PI(s): Bergh, J Christopher (Project Leader)
Investigators: Pfeiffer, Douglas G (Investigator)
Abstract: The grape root borer (GRB), Vitacea polistiformis, is a potential threat to wine grape production in the southeastern United States. The long-term availability of the most effective pesticide for managing it and other clearwing borers, chlorpyrifos, remains uncertain due to the review of pesticide tolerances under the Food Quality Protection Act. GRB larvae are subterranean pests, feeding on the roots of vines, making their detection difficult. There are no unequivocal horticultural symptoms that can be used to diagnose GRB infestation of vines. Sex pheromones traps are effective at capturing male GRB, but since the insect also infests native vines that are often in close proximity to commercial plantings, the relationship between trap catch and infestation levels remains unknown. We are currently exploring the potential for using acoustic emissions detection technology to monitor the vibrational signals generated by the feeding activity of larval grape root borer on vine roots. This novel approach may enable more precise estimates of vineyard infestation levels and aid in developing the relationship between pheromone trap captures and larval density.
The grape root borer (GRB) is native to eastern North America, where its larvae feed on the roots of both native and commercial host plants within the family Vitaceae. While an effective sex pheromone for GRB is commercially available, there have been questions about the relationship between the capture of males in traps deployed in vineyards and larval infestation of vines. The ubiquity and abundance of its native hosts within and around eastern forests, and particularly from the Mid-Atlantic region southward, prompted a comparison of the capture of male moths in pheromone baited traps deployed in vineyard and non-vineyard habitats. This study revealed that a statistically equal number of moths were captured in apple orchards adjacent to woodlands containing wild grape and in commercial vineyards also adjacent to habitat containing native hosts. It appears therefore, that GRB is abundant in Virginia, that vineyards planted near forested areas containing wild vines are at risk from attack and that the capture of moths in pheromone traps deployed within vineyards does not necessarily reflect their emergence from within the vineyard. It is unfortunate that pheromone-based monitoring of this pest does not yield accurate information about infestation levels, given that other tactics for montioring it, for example pupal exuvia collections, are laborious and also are probably not accurate.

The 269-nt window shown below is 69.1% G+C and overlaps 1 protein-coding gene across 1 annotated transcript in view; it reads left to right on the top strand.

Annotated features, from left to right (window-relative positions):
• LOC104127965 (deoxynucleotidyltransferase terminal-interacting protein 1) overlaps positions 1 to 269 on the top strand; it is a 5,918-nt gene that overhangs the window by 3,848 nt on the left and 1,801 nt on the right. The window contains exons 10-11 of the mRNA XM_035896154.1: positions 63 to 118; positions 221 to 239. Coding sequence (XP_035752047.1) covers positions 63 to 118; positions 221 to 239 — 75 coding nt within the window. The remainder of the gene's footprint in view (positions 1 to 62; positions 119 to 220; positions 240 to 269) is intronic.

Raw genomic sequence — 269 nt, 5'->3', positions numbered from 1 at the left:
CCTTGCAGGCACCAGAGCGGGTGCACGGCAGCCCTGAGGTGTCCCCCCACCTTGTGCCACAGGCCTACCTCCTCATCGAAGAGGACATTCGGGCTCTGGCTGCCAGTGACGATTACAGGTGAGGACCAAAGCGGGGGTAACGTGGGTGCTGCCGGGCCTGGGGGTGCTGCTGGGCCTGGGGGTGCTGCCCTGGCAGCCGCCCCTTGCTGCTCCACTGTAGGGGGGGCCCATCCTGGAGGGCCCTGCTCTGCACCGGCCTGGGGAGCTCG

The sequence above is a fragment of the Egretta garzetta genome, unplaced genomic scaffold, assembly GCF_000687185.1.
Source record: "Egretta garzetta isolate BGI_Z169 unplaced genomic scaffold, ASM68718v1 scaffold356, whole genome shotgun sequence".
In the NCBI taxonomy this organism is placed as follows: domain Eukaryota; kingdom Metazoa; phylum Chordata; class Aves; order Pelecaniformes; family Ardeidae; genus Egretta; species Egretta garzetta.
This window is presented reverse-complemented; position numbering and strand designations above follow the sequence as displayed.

A technique known as acoustic emissions detection may be well-suited for addressing certain questions about the relationship between trap captures and infestation levels and about the horticultural, cultural and pest management factors that may influence vine susceptibility and larval infestation. For GRB, this method relies on instrumentation that detects, measures and digitally records the signals associated with larval feeding on the roots. Used in conjuction with GIS mapping technology, the information generated through use of this monitoring tactic may enable predictions of infestation levels and the distribution of infestations within commercial plantings as a function of soil type, vine age, proximity to native hosts or established vineyard blocks, for example.
While the acoustic emissions detection project is in the early stages of development, the results of pheromone trapping studies have yielded important information about the abundance and distribution of GRB in Virginia and about the risks posed to commercial plantings. These data have been disseminated via refereed publications and at production meetings for wine grape growers and are raising the awareness of the pest status of GRB. As stated previously, data from pheromone traps deployed in an established vineyard may not provide an accurate representation of infestation levels. However, revised recommendations will be advanced to growers this season. Since newly established blocks of vines are clean of GRB larvae, the use of pheromone traps from the outset of a new planting should provide important information about the background level of GRB populations, particularly in new vineyards not in close proximity to older, established plantings. Furthermore, accurate record keeping in combination with trapping over consecutive years may reveal increases in the moth "pressure" that reflect a building infestation in the vineyard. Conversely, accurate records of pheromone trap captures over time may reflect annual reductions of trap capture resulting from chemical and/or cultural intervention.